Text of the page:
Saturday, December 30, 2006

Accumulated Snippets

"Nor rank, nor order, nor condition,
Imperial, lowly, or patrician,
Shall, when they see this volume, cry,
"The satirist has passed us by:"
But, with good humour, view our page
Depict the manners of the age." -Vide Work-

The English Spy - Titlepage
"By Frolic, Mirth, and Fancy gay,
Old Father Time is borne away."

The English Spy by Robert Cruikshank

Cruikshank - The English Spy (elephant on man's back)

The English Spy - 1825
The above illustrations are by [Isaac] Robert Cruikshank - elder brother to the famous George - from an 1825 book: 'The English Spy : An Original Work, Characteristic, Satirical, and Humorous, comprising Scenes and Sketches in every Rank of Society, being Portraits of the Illustrious, Eminent, Eccentric and Notorious'. The copiously illustrated book is available as a zip file from Project Gutenburg.

The author of the work is listed as 'Bernard Blackmantle', a pseudonym for the infamous blackmailer, Charles Molloy Westmacott, who would be lampooned the year after the publication of the book in handbills in which Westmacott was described thus:
"...2 feet 3 inches high, bandy legged, had broad thumbs, that he had served in the capacity of cad, scene shifter, colour grinder, reporter, spy, common informer, evesdropper, sweep, and deliverer of messages on the Liverpool stage, and that any body who would bring him to his disconsolate father, Charles Molloy, chimney-sweeper, Drury-lane, should receive the reward, &c."
CM Westmacott was successful in his court case claiming libel.
I'm not sure of the sources but this post about 'The English Spy' is worth reading.

Zimmerische Chronik

Zimmern Family Chronicle
[I know that this brilliant illustration was completed by Peter Flötner in 1543. A random search turned up his pornographic alphabet in 'The erotics of type', and also inadvertently led (as so many roads happily do) to the excellent Figurative Alphabets post at Giornale Nuovo.]

Zimmerische Chronik - heraldry
"Just as the noble Zimmern family of Swabia was approaching its demise in the second half of the sixteenth century, two of its members produced an extraordinary family history that continues to fascinate readers today. Preserved in two closely related sixteenth-century manuscripts, this history of the Zimmern family has come down to us without a clear title or author."
The above 3 images come from 'Zimmerische Chronik' at, or via, this Wikisource site. Although the original manuscripts are held at Universität Freiburg, I only saw typed sheets for the most part, despite downloading a 170Mb pdf volume (!). So I'm not sure how to access the original (my lack of german is probably showing). [Via Archivalia]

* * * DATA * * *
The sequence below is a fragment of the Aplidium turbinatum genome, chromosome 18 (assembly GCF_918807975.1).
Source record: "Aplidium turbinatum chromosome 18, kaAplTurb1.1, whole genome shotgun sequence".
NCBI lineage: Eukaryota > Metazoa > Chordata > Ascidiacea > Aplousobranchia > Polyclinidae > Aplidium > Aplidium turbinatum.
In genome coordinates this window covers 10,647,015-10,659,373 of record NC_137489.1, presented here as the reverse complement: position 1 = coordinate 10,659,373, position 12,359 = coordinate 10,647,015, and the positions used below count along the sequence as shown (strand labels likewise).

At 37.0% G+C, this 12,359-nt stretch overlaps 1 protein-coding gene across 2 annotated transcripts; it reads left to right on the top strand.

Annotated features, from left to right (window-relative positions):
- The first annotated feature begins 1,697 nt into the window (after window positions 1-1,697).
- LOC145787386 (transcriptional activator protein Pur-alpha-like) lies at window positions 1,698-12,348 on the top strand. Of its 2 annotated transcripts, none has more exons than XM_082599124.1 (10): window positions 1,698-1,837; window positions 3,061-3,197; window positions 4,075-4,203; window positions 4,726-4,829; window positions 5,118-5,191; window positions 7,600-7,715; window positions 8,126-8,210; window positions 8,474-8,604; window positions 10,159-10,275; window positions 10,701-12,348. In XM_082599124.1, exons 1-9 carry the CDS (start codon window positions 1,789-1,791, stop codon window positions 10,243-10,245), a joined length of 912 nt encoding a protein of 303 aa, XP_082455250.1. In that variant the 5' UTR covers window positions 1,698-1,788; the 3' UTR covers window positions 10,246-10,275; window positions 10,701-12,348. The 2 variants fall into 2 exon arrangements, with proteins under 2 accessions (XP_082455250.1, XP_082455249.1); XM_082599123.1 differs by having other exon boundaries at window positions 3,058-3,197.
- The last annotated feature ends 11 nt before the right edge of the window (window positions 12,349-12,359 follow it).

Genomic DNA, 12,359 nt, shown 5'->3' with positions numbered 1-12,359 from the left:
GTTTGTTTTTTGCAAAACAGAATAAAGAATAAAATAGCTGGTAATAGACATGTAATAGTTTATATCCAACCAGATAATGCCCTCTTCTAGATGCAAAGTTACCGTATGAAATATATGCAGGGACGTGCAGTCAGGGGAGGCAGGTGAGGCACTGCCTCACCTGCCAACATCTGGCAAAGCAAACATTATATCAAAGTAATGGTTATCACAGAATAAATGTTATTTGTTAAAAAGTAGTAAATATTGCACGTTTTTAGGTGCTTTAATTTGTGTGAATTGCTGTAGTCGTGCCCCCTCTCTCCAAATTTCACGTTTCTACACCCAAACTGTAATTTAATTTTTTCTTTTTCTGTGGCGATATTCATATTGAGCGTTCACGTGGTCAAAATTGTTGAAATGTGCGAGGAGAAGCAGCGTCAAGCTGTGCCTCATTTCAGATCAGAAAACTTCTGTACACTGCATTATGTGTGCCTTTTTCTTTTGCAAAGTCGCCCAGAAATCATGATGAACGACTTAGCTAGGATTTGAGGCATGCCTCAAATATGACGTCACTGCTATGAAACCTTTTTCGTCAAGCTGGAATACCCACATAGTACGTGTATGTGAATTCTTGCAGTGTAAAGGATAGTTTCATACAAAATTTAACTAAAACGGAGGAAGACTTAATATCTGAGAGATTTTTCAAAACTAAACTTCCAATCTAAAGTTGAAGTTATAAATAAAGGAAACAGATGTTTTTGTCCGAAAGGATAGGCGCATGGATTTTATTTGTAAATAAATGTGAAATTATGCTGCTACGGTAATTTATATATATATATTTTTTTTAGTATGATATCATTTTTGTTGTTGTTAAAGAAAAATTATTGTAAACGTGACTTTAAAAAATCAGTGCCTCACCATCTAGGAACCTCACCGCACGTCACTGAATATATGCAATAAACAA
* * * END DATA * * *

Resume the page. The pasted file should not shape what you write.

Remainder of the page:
Update: Thanks for comments below by Andreas - see here and here for some relevant information.

A Prince of the Marquesas

The Princess Pittenee

'A Prince of the Marquesas' and 'The Princess Pittenee' come from Harper's New Monthly Magazine, August 1859 - among the 'Galápagos Collection' at the University of Wisconsin Madison Zoological Museum.

Philadelphia Free Library - Edward IV Roll - first 'page'

Edward IV Roll (detail - horse) - spliced from screen captures

Edward IV Roll - detail of sunman

These 2 details (from spliced screencaps in Zoomify) and complete first section are from the 15th century 'Chronicle of the History of the World from Creation to Woden, with a Genealogy of Edward IV' - known as 'Edward IV Roll', which is more of a scroll to my mind - are to be found among the Medieval Manuscripts in the Free Library of Philadelphia . I seem to recall reading somewhere that they have lately enlarged their online presence. I love the letter/font forms under the horse.

Third of 4 sheets of gores to make up a globe
"Relief shown pictorially. Third of 4 sheets of gores to make up a globe. Includes Il Gemelli, Il Cancro and Il Leone. Features a particularly decorative projection of the heavens and is attractively colored, with the constellations shown in their classical forms. Appeared in the author's 'Nuovo Atlante Geografico Universale Delineate Suelle Ultime Osservazioni', Roma : Presso la Calcografia Camerale, 1792-1801."

Cassini - Globo Celeste

Giovanni Maria Cassini: " "Ring sheet" of zodiacs and 2 polar calottes for mounting on globe furniture. Appeared in the author's 'Nuovo Atlante Geografico Universale Delineate Suelle Ultime Osservazioni' in 1792-1801."

If I'm understanding the notes correctly, these 2 works (among about a dozen) were published in 1792 in Cassini's 'Globo Celeste Calcolato Peril Corrente Anno Sulle Osservazioni de Sigg. Flamsteed e de la Caille' in which Cassini did his own engraving.

Map of Apparent Intensity of 1906 San Francisco Earthquake (Rossi-Forel Scale)
This is a map of the Apparent Intensity of the 1906
San Francisco earthquake using the Rossi-Forel scale.

1906 San Francisco Earthquake World Seismic Readings
These seismic readings from around the world taken in 1906 are from the same San Francisco earthquake book as above, the details for which I didn't catch when I jagged the image. It's interesting to see which world locations were able to register the event. {previously: Earthquake Images}